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So I did the following test:

char* a = "test";
char* b = "test";
char* c = "test\0";

And now the questions:

1) Is it guaranteed that a==b? I know I'm comparing addresses. This is not meant to compare the strings, but whether identical string literals are stored in a single memory location

2) Why doesn't a==c? Shouldn't the compiler be able to see that they're referring to the same string?

3) Is an extra \0 appended at the end of c, even though it already contains one?

I didn't want to ask 3 different questions for this because they seem somehow related, sorry 'bout that.

Note: The tag is correct, I'm interested in C++. (although please specify if the behavior is different for C)

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Should be char const* a = .... – R. Martinho Fernandes May 24 '12 at 17:22
a and b have the same value, but that doesn't necessarily mean they are the same string. – Hunter McMillen May 24 '12 at 17:24
@HunterMcMillen - actually that's exactly what it would mean. – Crazy Eddie May 24 '12 at 17:26
In C++ it does not matter whether the literals are the same (constant folding) or not, the code would not compile, as literals are of type const char[] and you cannot initialize a non-const char* from it. – David Rodríguez - dribeas May 24 '12 at 17:35
@CrazyEddie Same string to me means they occupy the same location in memory, and since b doesn't point to a; I don't see how that is possible – Hunter McMillen May 24 '12 at 17:40
up vote 18 down vote accepted

Is it guaranteed that a==b?

No. But it is allowed by §2.14.5/12:

Whether all string literals are distinct (that is, are stored in nonoverlapping objects) is implementation-defined. The effect of attempting to modify a string literal is undefined.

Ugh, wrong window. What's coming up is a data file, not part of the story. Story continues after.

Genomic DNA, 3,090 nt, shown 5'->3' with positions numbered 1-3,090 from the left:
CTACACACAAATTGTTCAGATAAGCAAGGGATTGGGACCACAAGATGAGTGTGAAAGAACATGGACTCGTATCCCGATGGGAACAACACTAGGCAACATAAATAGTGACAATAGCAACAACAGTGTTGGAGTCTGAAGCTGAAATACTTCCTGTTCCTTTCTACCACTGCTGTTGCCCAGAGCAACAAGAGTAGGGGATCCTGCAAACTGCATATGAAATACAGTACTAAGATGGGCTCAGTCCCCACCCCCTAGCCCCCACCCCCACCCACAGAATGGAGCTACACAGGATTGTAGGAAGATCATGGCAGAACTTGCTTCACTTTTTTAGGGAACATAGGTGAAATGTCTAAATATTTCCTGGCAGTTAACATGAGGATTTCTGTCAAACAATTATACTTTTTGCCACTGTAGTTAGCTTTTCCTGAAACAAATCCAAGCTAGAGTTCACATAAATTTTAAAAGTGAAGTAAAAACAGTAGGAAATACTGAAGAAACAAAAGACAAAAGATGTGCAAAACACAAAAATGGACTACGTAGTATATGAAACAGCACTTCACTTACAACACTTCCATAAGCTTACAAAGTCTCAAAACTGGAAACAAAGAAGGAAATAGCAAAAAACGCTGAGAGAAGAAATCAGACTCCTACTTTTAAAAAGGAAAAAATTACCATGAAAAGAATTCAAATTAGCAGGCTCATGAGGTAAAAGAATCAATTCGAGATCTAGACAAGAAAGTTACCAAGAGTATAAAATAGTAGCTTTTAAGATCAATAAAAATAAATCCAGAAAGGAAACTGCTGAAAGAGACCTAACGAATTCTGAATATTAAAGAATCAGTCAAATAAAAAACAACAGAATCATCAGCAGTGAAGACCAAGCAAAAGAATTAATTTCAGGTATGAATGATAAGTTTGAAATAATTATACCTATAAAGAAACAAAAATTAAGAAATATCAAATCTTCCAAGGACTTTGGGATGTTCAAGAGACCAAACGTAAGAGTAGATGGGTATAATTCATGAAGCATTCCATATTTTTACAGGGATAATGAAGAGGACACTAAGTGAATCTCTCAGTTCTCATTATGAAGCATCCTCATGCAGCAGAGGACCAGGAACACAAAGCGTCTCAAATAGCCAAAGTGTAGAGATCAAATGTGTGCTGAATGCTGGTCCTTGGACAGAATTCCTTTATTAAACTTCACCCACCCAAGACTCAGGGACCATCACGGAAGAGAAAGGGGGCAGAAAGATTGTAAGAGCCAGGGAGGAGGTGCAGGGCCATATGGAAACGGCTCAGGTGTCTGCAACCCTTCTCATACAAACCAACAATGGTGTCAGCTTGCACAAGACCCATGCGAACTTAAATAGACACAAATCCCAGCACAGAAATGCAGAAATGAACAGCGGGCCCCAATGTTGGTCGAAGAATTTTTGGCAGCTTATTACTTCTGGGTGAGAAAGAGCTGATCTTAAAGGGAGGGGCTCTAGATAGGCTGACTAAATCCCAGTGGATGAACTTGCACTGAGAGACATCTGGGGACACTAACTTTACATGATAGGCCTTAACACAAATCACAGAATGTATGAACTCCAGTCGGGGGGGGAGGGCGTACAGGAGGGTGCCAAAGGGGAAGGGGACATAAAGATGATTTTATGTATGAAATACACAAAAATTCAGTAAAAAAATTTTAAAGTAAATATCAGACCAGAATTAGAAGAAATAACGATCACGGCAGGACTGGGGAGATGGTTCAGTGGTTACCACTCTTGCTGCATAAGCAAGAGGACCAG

And as you can see from that last sentence using char* instead of char const* is a recipe for trouble (and your compiler should be rejecting it; make sure you have warnings enabled and high conformance levels selected).

Why doesn't a==c? Shouldn't the compiler be able to see that they're referring to the same string?

No, they're not required to be referring to same array of characters. One has five elements, the other six. An implementation could store the two in overlapping storage, but that's not required.

Is an extra \0 appended at the end of c, even though it already contains one?


share|improve this answer
It might also be worth explaining that "test" is a literal char const[5] in the context of why A & B may overlap but C will not. – AJG85 May 24 '12 at 17:37
Thanks. One more question. If I use strcmp to compare a and c, will it say they are equal? Also, is it allowed for a==c? – AMCoder May 24 '12 at 17:38
@AJG85 why won't c overlap? The standard explicitly allows it (the quote is in the answer and it doesn't limit to identical literals), and a program can't tell the difference without invoking undefined behaviour. – R. Martinho Fernandes May 24 '12 at 17:40
@AMCoder Yes, strcmp will always consider all three equal because it always treats the first null character as a terminator. And yes, I think a==c is allowed. – R. Martinho Fernandes May 24 '12 at 17:41
I suppose that's possible. a==c is false in my implementation but that's not a guarantee either. – AJG85 May 24 '12 at 17:59

1 - absolutely not. a might == b though if the compiler chooses to share the same static string.

2 - because they are NOT referring to the same string

3 - yes.

The behavior is no different between C and C++ here except that C++ compilers should reject the assignment to non-const char*.

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The string literal to char* conversion is deprecated, but not forbidden in C++. – James McNellis May 24 '12 at 17:28
@james it is forbidden in c++11 – Johannes Schaub - litb May 25 '12 at 6:31
@JohannesSchaub-litb: No way! That's the best news I've heard all day. g++ 4.7, clang 3.1, and VC11 all accept the conversion, but I look forward to the day that they do not :-) – James McNellis May 25 '12 at 17:03

1) Is it guaranteed that a==b?

It is not. Note that you are comparing addresses and they could be pointing to different locations. Most smart compilers would fold this duplicate literal constant, so the pointers may compare equal, but again its not guaranteed by the standard.